by Peter Rojas on August 13, 2009
Well, Microsoft, you finally managed to pull off something that few
expected: you’ve built some legitimate buzz around the Zune. Interest
in the upcoming launch of the Zune HD hasn’t quite crossed over into
the mainstream yet, but it’s clear that you’ve gotten attention of the
gadget nerds, and that’s a pretty good start (we can also be a tough
crowd to win over). The Zune HD is already one of the most wanted
gadgets on gdgt — 2906 wants and counting — and was a huge hit at our
launch event in San Francisco last week. All the gadget blogs are
covering every bit of news and speculation related to its upcoming
release — you
know something is hot when people are salivating over spy videos.
here’s the kicker: plenty of Mac diehards are interested, too. That’s
great — and no small accomplishment — but you’re not doing anything
to capitalize on that interest. No matter how prepared a Mac user might
be to buy one, if it won’t sync with their computer, they won’t do it.
(Not many PC owners bought iPods when those were Mac-only, remember?)
can see where this is headed. I’m sure that you’ll put a ton of
marketing muscle behind next month’s launch and that you’ll have no
trouble selling a good number of players, but if you really want to
push the Zune HD you need to do something you’ve resisted doing to
date: you need to offer Mac support. It’s not like it’s not like you
couldn’t do it, Microsoft is already the biggest third-party software
maker for OS X.
Let’s set aside the issue of how the Zune fits
into your long-term mobile strategy, or even where a standalone media
player fits into a market that is trending toward all-in-one
smartphones. Those are macro issues that you can figure out later.
Right now you want to sell a lot of Zune HDs (and presumably a lot of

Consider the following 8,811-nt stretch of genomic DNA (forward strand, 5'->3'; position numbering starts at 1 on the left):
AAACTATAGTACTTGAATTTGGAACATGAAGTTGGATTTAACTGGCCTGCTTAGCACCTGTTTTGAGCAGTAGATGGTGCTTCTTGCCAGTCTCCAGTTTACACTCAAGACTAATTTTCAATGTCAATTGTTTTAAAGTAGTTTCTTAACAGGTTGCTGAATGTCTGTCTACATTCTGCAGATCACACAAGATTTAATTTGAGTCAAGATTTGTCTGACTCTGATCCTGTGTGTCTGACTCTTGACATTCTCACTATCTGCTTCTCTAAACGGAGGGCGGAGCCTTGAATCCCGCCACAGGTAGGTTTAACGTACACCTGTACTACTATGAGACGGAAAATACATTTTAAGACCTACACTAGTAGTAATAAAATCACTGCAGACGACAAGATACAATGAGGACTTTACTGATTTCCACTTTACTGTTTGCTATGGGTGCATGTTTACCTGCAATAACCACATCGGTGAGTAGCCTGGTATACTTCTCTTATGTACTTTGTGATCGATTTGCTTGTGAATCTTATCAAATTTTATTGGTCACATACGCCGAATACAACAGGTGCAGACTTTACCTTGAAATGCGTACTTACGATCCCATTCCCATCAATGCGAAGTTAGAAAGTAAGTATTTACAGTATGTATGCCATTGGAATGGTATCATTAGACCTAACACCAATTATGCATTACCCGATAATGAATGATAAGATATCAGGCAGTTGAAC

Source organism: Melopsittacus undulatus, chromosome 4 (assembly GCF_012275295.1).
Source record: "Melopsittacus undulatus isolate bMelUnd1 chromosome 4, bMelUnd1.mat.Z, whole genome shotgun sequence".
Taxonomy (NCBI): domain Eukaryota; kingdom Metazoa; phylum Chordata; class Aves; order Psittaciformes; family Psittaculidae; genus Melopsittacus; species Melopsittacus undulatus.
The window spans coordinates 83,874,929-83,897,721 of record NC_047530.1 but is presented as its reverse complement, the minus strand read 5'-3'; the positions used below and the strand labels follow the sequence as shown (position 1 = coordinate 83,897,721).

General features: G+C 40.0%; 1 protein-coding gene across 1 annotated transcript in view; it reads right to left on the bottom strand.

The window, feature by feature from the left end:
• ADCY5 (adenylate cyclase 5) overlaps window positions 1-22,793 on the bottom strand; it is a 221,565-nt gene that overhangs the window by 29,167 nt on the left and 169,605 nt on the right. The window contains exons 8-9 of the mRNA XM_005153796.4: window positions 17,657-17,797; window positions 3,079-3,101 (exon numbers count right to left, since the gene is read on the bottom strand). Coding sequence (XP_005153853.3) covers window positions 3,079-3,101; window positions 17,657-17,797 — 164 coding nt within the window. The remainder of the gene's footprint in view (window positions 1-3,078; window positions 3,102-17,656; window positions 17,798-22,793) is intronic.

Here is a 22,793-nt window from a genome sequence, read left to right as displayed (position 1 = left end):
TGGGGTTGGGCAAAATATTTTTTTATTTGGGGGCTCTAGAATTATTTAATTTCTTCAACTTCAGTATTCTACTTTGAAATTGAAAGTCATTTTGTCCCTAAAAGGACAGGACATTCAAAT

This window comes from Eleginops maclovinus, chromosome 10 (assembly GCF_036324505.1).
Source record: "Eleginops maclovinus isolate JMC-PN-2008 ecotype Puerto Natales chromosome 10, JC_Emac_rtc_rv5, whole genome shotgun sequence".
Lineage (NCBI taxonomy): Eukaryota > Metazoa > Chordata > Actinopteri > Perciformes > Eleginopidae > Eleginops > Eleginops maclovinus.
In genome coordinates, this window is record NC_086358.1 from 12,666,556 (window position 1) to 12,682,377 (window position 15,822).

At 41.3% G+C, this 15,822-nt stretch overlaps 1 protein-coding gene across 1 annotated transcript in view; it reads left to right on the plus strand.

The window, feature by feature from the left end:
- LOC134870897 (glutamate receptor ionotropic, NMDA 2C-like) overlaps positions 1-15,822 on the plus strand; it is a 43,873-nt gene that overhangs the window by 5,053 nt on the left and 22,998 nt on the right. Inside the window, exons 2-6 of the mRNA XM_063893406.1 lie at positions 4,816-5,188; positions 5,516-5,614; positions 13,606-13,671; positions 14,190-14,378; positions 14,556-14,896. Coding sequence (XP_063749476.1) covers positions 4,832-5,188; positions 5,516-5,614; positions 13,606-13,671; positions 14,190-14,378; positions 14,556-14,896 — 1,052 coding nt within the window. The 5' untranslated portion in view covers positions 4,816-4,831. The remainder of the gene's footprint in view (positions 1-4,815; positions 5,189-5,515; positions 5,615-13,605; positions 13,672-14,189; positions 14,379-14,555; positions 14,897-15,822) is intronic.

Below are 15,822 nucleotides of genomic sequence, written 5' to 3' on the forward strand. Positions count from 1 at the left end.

whatever other models you keep around).
First off, by not
offering Mac support you’re alienating consumers in your target market
– i.e. people who are comfortable paying a premium for a nice device
(according to NPD, Apple has 91% of marketshare for computers costing
more than $1,000). In fact it’s almost as if the Zune HD, with it’s
sleek industrial design, gorgeous OLED screen, and fluid UI, was
designed to appeal to Apple users. It’s one of the few devices that
people seem to think will be able to hold its own with the best of what
Apple has created, and to keep the Zune from even being an option for
Mac users (apart from those relative few running Windows in BootCamp or
in Parallels or VMWare) seems like bad business sense.
easiest way to do this would be to just offer a USB Mass Storage mode
for the Zune, that way anyone can easily get files on and off, and you
don’t have to create any new software. But I’m guessing you probably
don’t want to do that, since you’ve invested a lot in Zune as a
platform and want people to use the Zune in conjunction with your
software and store.
That means you’re going to have to get your
hands dirty and port the software and write all the drivers. It’ll be a
fair amount of work, but it’ll be worth it. I’m sure you have the
resources for it somewhere. You won’t be able to bring your Zune Pass
subscription service to Mac users (or possibly any DRM’d content at